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two boys having a sleepover pillow fight

How To Survive A Sleepover

Sleepover Memories

Sleepover – the word brings back wonderful memories of my son inviting a few of his classmates to spend the night at our home. For dinner, pizza was usually on the menu although I remember one time where I built a bonfire and the boys roasted their own hotdogs.

Afterwards, it was perhaps unwisely followed by a decadent dessert which usually kept the boys bouncing off the walls into the early morning hours. Occassionally, I needed to intercede in order to bring order to the chaos. 

The boys were awakened to the smell of waffles or pancakes, warm maple syrup, bacon and sausage.

Changed World?

Tragically, the world seems to have dramatically changed since the days of my son’s sleepovers or maybe it always that way and I was just oblivious. Regardless, with disturbing regularity you hear or read about pedophiles and child molesters in the news.

As a parent, I’m grateful Nathaniel never had any negative experiences.  

Doctor James Dobson, formerly of Focus of the Family, believes children shouldn’t participate in sleepovers. Dr. Dobson states the world has changed and become too dangerous to allow your child out of your supervision for so long.

I’m not telling you shouldn’t allow your child to participate in sleepovers but as parents we absolutely need to do our due diligence to make sure our children are safe when they’re spending the night at a friend’s.

Sleepovers are an exciting time for the kids and can involve a Iot of work from the parents. With a bit of careful planning and some ground rules, a sleepover doesn’t need to be as taxing as it may often appear.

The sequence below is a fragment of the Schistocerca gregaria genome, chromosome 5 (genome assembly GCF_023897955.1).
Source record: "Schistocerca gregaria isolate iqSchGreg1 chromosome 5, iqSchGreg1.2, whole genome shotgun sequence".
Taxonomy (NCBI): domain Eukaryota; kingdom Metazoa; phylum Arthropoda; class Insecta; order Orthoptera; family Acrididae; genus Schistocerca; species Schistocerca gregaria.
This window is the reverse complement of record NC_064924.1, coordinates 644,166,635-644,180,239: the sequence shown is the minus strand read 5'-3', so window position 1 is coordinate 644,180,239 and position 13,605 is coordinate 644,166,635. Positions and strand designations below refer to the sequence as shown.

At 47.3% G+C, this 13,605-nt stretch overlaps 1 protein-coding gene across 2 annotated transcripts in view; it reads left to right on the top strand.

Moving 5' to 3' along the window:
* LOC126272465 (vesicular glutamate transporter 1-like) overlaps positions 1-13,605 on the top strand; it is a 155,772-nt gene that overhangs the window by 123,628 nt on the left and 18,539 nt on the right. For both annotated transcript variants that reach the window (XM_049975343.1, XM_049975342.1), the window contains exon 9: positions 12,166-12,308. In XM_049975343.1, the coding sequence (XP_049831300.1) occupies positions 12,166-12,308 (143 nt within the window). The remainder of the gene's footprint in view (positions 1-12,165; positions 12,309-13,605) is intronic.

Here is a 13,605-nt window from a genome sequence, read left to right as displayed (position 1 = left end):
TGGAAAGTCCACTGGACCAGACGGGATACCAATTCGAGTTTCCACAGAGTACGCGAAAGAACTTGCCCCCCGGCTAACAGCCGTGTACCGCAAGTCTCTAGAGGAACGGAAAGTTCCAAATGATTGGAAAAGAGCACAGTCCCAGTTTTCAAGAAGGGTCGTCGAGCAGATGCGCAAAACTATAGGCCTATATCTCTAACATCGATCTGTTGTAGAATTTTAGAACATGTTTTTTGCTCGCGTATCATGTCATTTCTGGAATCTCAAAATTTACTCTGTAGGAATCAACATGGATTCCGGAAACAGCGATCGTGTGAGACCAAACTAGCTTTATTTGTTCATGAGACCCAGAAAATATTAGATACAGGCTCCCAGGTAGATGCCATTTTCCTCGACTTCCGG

Survive a Sleepover

Follow the guide below and make sure you’ll be a Sleepover Party Survivor, this time and every time.

How to Survive a Sleepover Infographic
How to Survive a Sleepover Infographic by Mattress Online.

Is Your Child Ready for a Sleepover?

  • Is it Your Child’s Idea?
    • What’s your child’s level of interest for a sleepover? Was the idea pushed on them by the friend? Not good. Is your child genuinely excited about the sleepover? Great!
  • How do they do Sleeping in Different Environments?
    • Has your child ever spent the night anywhere else? For example on vacation, at their grandparent’s. If they’ve transitioned well to sleeping at other places before, then they’re most likely to do just fine at a friend’s house.
  • How Old is your Child?
    • There’s no definite answer, so you’ll need to use your best judgement. Most parents allowed sleepovers starting in the fourth grade (ages 9-10), but some as early as 4 years old with close friends.
  • How Does your Child and the Friend Behave Together?
    • Are they silly all the time? Do they egg each other on? Play quietly? Do they share? Ask yourself these questions before allowing your child to sleepover. While they’re used to spending limited time with each another, sleepovers mean they’re about to spend 15+ hours with their friend.
  • How Well do you Know the Parents?
    • This is a big one! First and most importantly, you need to feel comfortable with the friend’s parents. Do you trust them?
  • Are you Comfortable with the Siblings?
    • Sometimes older siblings can be bad influences. Make sure you’re aware of who those siblings are and if they will be in the house during the sleepover, especially if they’re of the opposite sex.

Copyright: wernerimages / 123RF Stock Photo

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